The board of directors of the Internet Corporation for Assigned Names and Numbers (ICANN) has approved an increase in the number of Internet domain name endings, known as generic top-level domains (gTLDs), from the current 22.
As a result of the decision arrived at on Monday by the board of directors at a meeting in Singapore, Internet users may start seeing new domain name extensions in addition to the more familiar .com, .org, and .net. The current 22 gTLDs do not include country-level domains such as .uk and .in, known as country code top-level domains (ccTLDs).
The move will not only benefit companies, but also regions and cities that can now use more relevant domain name extensions, said Rajesh Chharia, president of Internet Service Providers Association of India (ISPAI).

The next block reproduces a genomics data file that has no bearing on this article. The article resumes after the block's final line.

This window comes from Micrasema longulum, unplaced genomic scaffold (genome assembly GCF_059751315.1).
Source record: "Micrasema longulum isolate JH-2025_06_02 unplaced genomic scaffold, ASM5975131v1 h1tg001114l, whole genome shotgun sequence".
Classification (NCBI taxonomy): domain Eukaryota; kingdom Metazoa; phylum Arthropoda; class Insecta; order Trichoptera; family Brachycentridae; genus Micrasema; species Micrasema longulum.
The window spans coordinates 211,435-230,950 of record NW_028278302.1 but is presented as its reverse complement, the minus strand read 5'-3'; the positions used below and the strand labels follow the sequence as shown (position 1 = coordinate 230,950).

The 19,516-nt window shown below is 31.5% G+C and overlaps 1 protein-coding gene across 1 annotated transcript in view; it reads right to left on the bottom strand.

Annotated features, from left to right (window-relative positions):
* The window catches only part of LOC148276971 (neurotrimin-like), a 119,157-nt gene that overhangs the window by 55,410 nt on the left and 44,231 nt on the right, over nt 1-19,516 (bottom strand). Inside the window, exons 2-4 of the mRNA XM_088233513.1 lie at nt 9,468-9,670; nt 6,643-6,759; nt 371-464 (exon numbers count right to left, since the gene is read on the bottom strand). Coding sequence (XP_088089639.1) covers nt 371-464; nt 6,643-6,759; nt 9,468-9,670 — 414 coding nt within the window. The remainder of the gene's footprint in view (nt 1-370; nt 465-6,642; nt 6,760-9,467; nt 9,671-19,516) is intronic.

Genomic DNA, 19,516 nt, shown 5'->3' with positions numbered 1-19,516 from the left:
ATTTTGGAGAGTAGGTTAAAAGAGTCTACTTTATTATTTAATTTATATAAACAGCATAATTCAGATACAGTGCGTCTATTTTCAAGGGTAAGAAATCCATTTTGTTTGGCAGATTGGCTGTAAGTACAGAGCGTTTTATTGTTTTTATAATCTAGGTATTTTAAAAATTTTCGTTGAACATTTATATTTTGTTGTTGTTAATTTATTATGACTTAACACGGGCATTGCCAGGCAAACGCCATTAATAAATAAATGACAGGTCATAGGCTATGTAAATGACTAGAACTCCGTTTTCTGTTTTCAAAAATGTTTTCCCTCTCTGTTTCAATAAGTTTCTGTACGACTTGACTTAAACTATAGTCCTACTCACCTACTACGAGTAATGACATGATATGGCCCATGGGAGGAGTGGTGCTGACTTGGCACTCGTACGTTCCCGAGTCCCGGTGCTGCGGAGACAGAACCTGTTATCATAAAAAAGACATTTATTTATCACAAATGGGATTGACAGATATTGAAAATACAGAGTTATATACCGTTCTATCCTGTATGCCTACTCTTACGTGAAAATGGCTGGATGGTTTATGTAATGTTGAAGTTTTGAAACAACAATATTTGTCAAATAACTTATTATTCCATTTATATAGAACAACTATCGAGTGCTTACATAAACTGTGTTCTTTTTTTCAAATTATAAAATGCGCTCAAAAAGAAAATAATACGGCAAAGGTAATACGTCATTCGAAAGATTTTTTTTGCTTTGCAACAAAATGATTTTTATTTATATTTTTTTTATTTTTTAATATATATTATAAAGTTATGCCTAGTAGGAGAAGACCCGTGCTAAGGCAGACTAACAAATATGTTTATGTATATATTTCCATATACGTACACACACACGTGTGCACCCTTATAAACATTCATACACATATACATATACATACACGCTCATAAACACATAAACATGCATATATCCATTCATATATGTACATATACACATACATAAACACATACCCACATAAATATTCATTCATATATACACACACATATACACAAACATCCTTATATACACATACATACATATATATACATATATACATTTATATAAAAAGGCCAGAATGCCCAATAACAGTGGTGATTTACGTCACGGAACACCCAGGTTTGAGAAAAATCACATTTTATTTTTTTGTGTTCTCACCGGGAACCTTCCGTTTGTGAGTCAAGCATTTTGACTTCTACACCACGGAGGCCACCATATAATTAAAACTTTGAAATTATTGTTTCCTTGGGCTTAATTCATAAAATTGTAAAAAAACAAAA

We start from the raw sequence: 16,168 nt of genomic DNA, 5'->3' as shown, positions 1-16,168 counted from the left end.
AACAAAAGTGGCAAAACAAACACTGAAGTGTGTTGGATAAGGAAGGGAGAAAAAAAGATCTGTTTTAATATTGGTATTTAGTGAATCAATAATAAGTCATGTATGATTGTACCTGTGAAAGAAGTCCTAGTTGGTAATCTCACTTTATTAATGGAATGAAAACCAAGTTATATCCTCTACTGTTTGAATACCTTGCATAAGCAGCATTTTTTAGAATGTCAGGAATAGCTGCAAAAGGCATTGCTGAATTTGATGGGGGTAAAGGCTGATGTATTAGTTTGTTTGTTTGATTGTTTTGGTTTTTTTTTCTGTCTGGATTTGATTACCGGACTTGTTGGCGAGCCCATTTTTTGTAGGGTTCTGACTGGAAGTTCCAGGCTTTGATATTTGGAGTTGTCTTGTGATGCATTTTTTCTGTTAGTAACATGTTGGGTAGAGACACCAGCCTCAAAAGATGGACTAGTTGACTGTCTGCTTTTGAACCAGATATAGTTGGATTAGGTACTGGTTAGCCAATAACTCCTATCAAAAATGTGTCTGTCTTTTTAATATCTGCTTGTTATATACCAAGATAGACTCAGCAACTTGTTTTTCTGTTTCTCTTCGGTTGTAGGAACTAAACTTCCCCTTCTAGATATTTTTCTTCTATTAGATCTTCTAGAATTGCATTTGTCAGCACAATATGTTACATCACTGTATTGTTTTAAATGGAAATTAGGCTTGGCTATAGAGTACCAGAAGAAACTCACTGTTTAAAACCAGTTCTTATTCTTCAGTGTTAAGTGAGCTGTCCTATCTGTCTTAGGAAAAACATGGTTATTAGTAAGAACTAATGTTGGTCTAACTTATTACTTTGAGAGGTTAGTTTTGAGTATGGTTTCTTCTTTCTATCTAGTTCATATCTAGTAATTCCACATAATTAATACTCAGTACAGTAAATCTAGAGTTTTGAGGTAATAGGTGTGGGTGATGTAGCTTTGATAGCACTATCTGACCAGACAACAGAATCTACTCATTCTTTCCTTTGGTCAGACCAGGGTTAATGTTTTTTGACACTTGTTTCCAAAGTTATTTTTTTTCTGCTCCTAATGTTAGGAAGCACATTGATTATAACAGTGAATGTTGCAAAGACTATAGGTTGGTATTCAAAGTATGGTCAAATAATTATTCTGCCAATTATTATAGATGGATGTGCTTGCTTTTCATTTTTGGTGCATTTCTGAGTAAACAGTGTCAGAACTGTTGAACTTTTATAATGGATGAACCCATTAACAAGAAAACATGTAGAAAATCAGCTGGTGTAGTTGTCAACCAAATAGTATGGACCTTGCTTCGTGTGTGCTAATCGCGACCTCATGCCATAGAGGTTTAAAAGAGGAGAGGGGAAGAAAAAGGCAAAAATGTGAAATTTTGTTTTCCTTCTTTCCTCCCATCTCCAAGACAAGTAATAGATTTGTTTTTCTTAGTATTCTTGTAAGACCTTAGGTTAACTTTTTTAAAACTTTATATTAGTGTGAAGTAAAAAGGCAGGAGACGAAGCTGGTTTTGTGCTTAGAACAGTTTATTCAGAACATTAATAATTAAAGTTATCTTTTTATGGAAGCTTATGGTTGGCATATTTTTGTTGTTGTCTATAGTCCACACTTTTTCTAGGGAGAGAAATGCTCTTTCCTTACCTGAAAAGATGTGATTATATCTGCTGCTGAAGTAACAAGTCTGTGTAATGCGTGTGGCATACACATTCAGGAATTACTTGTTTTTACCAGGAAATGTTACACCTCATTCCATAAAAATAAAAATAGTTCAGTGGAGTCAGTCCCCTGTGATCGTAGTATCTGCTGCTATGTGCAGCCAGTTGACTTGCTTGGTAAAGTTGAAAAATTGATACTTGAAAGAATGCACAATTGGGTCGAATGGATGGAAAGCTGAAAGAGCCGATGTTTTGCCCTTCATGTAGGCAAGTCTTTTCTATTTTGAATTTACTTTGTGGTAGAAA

The decision respects the rights of groups to create new top-level domains in any language and script, ICANN said in a statement.
The board vote was 13 in approval, 1 opposing, and 2 abstaining.
Internet address names will be able to end with almost any word in any language, offering organizations around the world the opportunity to market their brand, products, community or cause in new and innovative ways, ICANN said.
Applications for new gTLDs will be accepted from Jan. 12 to April 12 next year.